The majority report issued by the Senate Intelligence Committee is a damning condemnation of the tactics -- branded by critics as torture -- the George W. Bush administration deployed in the fear-laden days after the September 11, 2001 terrorist attacks. The techniques, according to the report, were "deeply flawed" and often resulted in "fabricated" information. The report is reigniting the partisan divide over combating terrorism that dominated Washington a decade ago. Democrats argue the tactics conflict with American values while leading members of the Bush administration insist they were vital to preventing another attack.
The torture was worse than previously admitted:
"In many cases, the most aggressive techniques were used immediately, in combination and non-stop," the report says. "Sleep deprivation involved keeping detainees awake for up to 180 hours, usually standing or in painful stress positions, at times with their hands shackled above their heads." ... In one facility, a detainee was said to have died of hypothermia after being held "partially nude" and chained to a concrete floor, while at other times, naked prisoners were hooded and dragged up and down corridors while being slapped and punched.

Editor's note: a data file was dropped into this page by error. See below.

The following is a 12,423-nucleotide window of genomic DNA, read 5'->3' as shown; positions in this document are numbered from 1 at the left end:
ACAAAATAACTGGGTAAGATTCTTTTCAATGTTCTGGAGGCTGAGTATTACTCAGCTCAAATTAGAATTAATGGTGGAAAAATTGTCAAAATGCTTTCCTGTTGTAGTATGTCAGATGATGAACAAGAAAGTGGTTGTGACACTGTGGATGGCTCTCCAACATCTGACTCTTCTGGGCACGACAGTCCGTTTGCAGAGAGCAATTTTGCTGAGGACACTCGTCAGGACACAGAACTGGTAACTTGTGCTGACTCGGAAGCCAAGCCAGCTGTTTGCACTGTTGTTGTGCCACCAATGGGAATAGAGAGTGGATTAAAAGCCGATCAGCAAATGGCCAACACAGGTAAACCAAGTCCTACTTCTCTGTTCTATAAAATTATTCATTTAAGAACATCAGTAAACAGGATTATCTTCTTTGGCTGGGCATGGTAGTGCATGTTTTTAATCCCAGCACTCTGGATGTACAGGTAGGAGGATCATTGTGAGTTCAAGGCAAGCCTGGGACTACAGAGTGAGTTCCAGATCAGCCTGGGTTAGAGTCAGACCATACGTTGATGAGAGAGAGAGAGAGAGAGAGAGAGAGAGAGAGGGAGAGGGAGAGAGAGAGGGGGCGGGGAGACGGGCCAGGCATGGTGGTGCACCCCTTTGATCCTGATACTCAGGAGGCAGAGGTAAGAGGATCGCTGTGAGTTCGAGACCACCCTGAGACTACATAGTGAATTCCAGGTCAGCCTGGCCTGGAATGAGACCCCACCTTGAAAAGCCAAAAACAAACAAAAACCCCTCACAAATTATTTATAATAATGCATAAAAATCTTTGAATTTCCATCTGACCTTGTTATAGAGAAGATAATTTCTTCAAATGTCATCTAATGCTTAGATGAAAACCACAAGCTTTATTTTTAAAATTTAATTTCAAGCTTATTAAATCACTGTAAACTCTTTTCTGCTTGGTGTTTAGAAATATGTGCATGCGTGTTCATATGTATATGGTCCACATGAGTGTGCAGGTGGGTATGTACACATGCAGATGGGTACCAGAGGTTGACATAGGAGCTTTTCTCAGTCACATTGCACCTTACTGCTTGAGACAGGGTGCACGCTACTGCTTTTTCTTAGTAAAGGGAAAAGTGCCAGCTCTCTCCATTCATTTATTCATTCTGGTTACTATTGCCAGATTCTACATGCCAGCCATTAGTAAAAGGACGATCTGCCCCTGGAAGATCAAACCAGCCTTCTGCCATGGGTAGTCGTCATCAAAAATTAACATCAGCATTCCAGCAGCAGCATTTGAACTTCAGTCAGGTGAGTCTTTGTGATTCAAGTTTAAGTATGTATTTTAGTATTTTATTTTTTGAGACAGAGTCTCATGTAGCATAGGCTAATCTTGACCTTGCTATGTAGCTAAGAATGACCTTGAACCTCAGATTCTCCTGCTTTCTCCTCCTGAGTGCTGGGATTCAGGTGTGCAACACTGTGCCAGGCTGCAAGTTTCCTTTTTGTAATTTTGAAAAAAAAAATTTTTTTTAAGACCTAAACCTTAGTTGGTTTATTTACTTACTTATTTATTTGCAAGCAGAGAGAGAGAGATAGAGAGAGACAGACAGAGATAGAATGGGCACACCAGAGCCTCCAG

Reminder: The CIA also spied on the Senate panel that produced this report.
"This is a great piece of lost pop culture and Americana," said Margaret Barrett, director of entertainment and music at Heritage Auctions. "There is a lot of interest in it."
The car was put up for auction by Toy Car Exchange LLC, an online marketplace for collectible cars, which bought it and had it restored to pristine condition, Barrett said.
It was the creation of Forrest Robinson, a Batman fan who spent three years customizing a 1956 Oldsmobile 88 with a 324 Rocket engine to resemble the single-fin vehicle depicted in DC's Batman Comics from the 1940s and 1950s. He finished in 1963.
Emojiary is a diary app that asks you how you feel, once a day. You answer with emoji. James Hamblin writes that in this simple exchange is an access point to the best part of writing about oneself: self-awareness.
The Guardian looks at the latest diet sensation, which takes high-fat to an extreme: anything more than a handful carbs a day is forbidden, because the point is to put your body in a state of ketosis. I hope you like meat, eggs, greens and nuts! Read the rest
Read the rest